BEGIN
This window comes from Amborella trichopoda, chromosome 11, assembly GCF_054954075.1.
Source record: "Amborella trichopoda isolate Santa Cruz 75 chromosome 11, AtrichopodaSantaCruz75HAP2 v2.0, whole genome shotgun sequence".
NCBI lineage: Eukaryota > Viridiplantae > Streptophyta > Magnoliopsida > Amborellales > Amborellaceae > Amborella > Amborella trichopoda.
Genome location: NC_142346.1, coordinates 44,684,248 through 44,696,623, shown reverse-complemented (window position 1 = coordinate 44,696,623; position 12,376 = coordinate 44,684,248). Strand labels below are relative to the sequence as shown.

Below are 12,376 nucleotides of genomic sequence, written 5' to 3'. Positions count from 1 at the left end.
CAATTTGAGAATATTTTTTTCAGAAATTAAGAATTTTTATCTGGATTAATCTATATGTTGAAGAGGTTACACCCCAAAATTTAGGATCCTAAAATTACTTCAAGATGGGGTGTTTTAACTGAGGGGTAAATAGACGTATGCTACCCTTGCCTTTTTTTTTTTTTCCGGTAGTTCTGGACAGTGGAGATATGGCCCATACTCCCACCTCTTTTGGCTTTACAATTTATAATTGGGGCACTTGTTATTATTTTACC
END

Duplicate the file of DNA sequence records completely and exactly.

This window comes from Amborella trichopoda, chromosome 11, assembly GCF_054954075.1.
Source record: "Amborella trichopoda isolate Santa Cruz 75 chromosome 11, AtrichopodaSantaCruz75HAP2 v2.0, whole genome shotgun sequence".
NCBI lineage: Eukaryota > Viridiplantae > Streptophyta > Magnoliopsida > Amborellales > Amborellaceae > Amborella > Amborella trichopoda.
Genome location: NC_142346.1, coordinates 44,684,248 through 44,696,623, shown reverse-complemented (window position 1 = coordinate 44,696,623; position 12,376 = coordinate 44,684,248). Strand labels below are relative to the sequence as shown.

Below are 12,376 nucleotides of genomic sequence, written 5' to 3'. Positions count from 1 at the left end.
CAATTTGAGAATATTTTTTTCAGAAATTAAGAATTTTTATCTGGATTAATCTATATGTTGAAGAGGTTACACCCCAAAATTTAGGATCCTAAAATTACTTCAAGATGGGGTGTTTTAACTGAGGGGTAAATAGACGTATGCTACCCTTGCCTTTTTTTTTTTTTCCGGTAGTTCTGGACAGTGGAGATATGGCCCATACTCCCACCTCTTTTGGCTTTACAATTTATAATTGGGGCACTTGTTATTATTTTACC